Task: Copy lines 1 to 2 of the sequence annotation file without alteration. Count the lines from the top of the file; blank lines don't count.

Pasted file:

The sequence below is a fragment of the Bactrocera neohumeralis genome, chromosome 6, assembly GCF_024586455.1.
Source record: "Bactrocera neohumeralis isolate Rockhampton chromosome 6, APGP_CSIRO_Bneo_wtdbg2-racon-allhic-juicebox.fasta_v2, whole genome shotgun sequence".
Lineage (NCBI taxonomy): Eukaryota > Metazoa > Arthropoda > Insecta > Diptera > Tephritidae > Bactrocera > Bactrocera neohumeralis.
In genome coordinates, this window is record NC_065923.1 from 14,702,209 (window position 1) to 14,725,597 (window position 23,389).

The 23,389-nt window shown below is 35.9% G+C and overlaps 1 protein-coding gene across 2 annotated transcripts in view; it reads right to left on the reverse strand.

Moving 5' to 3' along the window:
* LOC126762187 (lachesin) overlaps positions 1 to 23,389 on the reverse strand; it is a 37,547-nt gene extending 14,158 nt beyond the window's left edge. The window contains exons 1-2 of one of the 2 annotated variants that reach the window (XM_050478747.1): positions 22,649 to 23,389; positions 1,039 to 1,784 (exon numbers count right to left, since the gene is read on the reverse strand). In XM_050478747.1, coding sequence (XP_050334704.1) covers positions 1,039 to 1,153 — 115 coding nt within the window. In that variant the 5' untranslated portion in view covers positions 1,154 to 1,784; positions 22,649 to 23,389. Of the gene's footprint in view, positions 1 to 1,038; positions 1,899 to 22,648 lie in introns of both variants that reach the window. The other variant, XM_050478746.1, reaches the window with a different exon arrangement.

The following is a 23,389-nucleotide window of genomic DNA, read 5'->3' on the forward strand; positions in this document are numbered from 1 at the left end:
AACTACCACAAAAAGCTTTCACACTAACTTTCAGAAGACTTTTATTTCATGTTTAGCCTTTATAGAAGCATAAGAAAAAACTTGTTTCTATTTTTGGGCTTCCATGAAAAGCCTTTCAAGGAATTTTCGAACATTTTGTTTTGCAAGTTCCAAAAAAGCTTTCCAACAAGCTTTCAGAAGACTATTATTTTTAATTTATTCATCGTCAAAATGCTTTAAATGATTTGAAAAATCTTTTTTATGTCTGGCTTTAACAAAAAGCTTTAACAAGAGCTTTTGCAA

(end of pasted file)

The sequence below is a fragment of the Bactrocera neohumeralis genome, chromosome 6, assembly GCF_024586455.1.
Source record: "Bactrocera neohumeralis isolate Rockhampton chromosome 6, APGP_CSIRO_Bneo_wtdbg2-racon-allhic-juicebox.fasta_v2, whole genome shotgun sequence".